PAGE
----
Backcountry offers bottles to-go and 2 gallon party pigs. We agreed that this was probably our favorite stop of the day. Good beers, great happy hour deals, knowledgable employees and a warm atmosphere make Backcountry a place we’ll be sure to visit again in the future.
So in the past few posts, I’ve mentioned several places that are well worth checking out. Make a day trip or get away for the weekend and pay them a visit. You won’t be disappointed. If you’ve got the time and want to keep chuggin’ west on I-70, there are plenty more that await your discovery. Seems like every little mountain town has their own brewery these days. Trust me, that’s not a bad thing. Get out, explore and enjoy.
So a few days ago I gave you a little tease about getting into the delicious world of beer trading. We were going to walk through a trade, along with Tony, one of our readers and track down some tasty New Glarus in exchange for some Colorado locals. Did you miss out? If so, click HERE to catch up and come back when you’re ready. (insert Jeopardy theme song…)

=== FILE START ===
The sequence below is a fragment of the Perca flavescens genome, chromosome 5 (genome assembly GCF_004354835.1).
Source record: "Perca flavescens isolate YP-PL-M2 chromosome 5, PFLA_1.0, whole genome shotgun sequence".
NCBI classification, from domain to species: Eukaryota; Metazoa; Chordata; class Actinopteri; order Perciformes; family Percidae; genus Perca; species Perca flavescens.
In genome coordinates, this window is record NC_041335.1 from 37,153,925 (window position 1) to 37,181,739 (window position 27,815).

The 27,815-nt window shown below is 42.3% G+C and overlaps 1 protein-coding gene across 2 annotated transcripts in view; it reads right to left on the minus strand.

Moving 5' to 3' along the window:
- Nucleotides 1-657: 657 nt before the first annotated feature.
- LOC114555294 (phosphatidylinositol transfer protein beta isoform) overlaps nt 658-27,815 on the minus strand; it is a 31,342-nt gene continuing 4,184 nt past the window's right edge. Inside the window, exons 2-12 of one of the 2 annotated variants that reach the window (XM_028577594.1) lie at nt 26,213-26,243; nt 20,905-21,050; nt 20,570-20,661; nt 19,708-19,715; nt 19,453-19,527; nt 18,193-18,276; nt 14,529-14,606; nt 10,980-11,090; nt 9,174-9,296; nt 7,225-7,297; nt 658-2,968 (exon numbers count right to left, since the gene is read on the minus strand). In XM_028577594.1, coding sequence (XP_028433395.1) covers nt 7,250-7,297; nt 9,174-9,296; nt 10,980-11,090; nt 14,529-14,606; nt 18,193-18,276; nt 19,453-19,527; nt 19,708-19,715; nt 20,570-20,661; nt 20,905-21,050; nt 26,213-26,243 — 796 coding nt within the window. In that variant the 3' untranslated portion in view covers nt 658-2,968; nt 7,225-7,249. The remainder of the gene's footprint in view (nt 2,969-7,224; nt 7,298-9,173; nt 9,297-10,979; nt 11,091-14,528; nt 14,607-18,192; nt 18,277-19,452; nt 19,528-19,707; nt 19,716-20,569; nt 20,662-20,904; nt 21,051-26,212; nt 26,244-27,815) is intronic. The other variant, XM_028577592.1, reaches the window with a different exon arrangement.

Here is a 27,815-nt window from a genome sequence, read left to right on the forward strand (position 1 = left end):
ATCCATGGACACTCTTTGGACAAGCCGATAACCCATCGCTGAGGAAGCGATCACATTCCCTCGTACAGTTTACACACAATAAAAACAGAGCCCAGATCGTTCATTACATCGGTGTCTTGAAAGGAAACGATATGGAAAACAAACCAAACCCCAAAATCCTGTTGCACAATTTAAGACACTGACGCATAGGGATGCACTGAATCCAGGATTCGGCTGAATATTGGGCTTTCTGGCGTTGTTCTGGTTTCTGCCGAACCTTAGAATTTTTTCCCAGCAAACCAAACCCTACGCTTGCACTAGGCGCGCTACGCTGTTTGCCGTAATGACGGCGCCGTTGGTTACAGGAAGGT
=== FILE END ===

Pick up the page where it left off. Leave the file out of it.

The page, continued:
So we set up our free account on beeradvocate.com; we made our simple ISO (In Search Of): FT (For Trade) post; we raked in a bunch of responses (about 15 in 24 hours). Now what???
So now you’re wondering, how do I pick a trader to go with? Like I said, we got about 15 responses the first day of our ISO:FT post. I’ve got a few ways to narrow down the trader we’re going to work with. The first way is to go with the first response. Kind of seems fair that the early bird gets the worm. Another way is to go with someone you’ve already traded with.